Wide Field Camera 3
This webpage is kept for archival purposes only and is no longer updated or maintained.


An optical filter is transparent material used to select the wavelengths of light allowed to reach a photosensitive material. Stained glass would be an example of a filter. A red piece of glass would absorb all other wavelengths of sunlight except for the red it lets through.

Filter Wheel

For WFC3 and many of Hubble's instruments, a single filter from a whole set is positioned to receive light before the detector (photosensitive material).

The filters are switched out mechanically to allow only the desired wavelength of light to hit the detector.

The images released to the public are usually combinations of single-filter images (done in post-processing of the data). For instance, single blue, red, and green filter images could be combined to create a full-color image (TV's and monitors also combine these 3 colors to achieve full-color). Click here for an excellent tutorial from the STScI on how colors are produced in Hubble's Images.

mars color

Filters are made of transparent and thin metallic materials that are carefully designed to meet the specifications of astronomers and scientists. In addition to filters, there are also grisms, which are optical devices that work somewhat like a prism. It has the effect of spreading the spectrum of light across an image plane. So it also controls what wavelengths hit a detector.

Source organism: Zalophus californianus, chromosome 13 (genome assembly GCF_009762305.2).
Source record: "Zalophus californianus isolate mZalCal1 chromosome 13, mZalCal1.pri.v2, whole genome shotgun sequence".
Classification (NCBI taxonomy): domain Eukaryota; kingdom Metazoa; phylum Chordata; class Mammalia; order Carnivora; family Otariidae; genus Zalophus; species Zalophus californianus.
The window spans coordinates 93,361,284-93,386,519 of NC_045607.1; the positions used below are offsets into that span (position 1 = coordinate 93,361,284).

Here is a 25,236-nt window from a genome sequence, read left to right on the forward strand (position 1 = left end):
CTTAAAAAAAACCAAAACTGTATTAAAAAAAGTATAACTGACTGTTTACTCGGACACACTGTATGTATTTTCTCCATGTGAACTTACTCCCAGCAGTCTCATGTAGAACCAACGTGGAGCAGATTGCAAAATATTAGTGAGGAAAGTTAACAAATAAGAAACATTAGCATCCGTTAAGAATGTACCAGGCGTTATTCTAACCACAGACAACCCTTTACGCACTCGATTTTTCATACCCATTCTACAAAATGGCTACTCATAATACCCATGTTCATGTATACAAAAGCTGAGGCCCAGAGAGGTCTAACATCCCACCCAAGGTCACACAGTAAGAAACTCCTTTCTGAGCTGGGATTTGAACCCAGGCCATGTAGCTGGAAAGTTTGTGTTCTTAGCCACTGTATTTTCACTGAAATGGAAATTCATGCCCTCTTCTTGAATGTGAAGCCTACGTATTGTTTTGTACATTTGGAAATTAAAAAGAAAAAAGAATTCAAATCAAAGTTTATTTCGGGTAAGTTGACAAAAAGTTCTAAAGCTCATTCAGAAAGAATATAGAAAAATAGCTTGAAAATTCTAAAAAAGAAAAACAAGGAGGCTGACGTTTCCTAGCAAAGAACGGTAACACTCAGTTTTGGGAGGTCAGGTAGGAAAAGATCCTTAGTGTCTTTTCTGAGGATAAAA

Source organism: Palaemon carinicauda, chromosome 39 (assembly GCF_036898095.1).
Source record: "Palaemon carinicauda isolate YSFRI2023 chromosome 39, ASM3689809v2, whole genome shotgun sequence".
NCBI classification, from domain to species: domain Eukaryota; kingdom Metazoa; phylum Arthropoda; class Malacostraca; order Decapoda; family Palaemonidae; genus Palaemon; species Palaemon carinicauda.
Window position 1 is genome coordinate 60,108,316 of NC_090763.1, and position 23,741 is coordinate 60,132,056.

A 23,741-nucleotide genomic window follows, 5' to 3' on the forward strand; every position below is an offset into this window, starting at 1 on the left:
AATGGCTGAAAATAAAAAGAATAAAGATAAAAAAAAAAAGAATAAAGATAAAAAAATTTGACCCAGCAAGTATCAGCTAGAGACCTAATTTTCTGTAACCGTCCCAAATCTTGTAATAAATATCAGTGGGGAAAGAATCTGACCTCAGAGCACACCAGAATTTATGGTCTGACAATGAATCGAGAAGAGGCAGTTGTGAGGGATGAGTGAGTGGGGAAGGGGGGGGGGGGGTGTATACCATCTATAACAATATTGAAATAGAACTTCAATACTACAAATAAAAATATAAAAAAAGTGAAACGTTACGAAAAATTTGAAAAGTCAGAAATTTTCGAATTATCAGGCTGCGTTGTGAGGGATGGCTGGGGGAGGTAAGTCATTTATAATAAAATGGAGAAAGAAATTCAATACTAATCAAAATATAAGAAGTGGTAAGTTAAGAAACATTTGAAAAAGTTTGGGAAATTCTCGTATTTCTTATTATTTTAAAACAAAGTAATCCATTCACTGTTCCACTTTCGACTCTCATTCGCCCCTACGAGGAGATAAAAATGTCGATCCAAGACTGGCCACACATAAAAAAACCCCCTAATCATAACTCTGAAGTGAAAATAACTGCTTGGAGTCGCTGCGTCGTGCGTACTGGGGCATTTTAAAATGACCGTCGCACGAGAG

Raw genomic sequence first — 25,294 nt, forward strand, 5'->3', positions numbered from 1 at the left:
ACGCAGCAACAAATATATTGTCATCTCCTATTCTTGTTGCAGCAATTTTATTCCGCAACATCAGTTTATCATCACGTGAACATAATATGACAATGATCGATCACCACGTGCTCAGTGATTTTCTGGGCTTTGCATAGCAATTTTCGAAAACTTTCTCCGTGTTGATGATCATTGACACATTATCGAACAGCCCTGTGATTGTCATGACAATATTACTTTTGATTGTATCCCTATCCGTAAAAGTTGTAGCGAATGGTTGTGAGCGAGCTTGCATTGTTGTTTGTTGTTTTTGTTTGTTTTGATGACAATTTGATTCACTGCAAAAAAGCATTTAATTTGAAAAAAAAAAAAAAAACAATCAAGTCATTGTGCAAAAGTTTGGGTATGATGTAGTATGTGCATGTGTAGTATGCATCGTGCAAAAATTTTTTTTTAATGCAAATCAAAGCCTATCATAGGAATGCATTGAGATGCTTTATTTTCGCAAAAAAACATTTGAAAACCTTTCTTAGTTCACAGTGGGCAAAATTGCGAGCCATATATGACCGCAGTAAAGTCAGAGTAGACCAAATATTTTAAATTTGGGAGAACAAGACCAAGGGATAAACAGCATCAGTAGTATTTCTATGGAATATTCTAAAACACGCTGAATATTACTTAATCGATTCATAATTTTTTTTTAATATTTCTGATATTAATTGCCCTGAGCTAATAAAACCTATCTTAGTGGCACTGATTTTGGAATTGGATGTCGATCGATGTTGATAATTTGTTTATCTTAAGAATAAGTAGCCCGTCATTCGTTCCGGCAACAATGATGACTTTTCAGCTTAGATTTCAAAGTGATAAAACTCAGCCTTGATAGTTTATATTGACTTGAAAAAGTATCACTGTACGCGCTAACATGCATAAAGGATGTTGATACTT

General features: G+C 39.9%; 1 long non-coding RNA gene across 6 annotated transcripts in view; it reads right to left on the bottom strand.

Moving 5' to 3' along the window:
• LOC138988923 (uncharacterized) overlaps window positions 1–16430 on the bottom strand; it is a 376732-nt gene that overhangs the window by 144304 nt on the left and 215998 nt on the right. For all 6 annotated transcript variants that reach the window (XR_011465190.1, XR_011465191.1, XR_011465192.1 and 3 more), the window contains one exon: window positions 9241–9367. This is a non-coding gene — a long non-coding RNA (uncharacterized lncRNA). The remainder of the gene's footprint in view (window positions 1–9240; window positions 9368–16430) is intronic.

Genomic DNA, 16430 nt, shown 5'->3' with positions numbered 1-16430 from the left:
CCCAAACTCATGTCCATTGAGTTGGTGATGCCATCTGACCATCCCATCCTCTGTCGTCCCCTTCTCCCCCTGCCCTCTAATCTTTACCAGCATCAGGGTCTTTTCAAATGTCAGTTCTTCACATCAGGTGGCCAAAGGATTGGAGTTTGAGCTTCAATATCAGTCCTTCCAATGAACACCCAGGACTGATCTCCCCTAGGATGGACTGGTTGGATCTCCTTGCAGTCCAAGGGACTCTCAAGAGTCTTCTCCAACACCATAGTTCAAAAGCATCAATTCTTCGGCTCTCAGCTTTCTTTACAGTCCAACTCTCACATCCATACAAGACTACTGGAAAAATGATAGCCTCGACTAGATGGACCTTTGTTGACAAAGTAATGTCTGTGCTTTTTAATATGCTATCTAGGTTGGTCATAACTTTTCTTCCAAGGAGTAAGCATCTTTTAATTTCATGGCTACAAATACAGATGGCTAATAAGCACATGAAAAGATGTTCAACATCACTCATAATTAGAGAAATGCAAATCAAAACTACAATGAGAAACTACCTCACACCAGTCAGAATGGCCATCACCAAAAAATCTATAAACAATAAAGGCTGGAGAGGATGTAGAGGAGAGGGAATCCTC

Specifications of Filters/Grisms

Each filter or grism goes through extensive processing and testing until the desired specifications are met. Among the most important ones are:

  1. central wavelength (lambda λ): The central wavelength of light which the filter lets through to the detector.
  2. bandwidth (fwhm): The ranges of light wavelength the filter lets through. "fwhm" stands for Full Width Half Max. This means bandwidth is the range covered between the two points where the transmission % is half of its maximum (see image below).
  3. transmission %: The percentage of light that makes it through the filter out of the possible light that could have made it through at a specific wavelength. This is more of a performance measure than a specification as scientists would always like transmission to be 100%.

Specifications and Performance Measurements

Two filters are represented in the graph below. Filters are designed with variation so that scientists can study specific wavelengths of light a stellar object might be producing.

Specifications and Performance of 2 Filters

Actual performance measurements of filters are not quite as clean-cut as what is shown above. Below is a more accurate representation (black wavy line).

Actual Performatnce

WFC3's Filters/Grisms

WFC3's Filters/Grisms

The full version of the image above shows all the filters and grisms of WFC3's two channels. Their central wavelength and bandwidth are represented pictorially. The filters/grisms are named according to their central wavelength and bandwidth in some cases.

They are also named according to the element they might be calibrated for. For instance the filter HeII would be sensitive to wavelengths of light that Helium produces.

UVis Channel

IR Channel

Detailed Info for Astronomers and Scientists

The following links are designed to provide scientific information about WFC3 to the general astronomical community. They provide access to the instrument's exposure time calculators, documentation, and other topics of interest to astronomers wishing to observe with WFC3. Many of the links are provided courtesy of the Space Telescope Science Institute (STScI).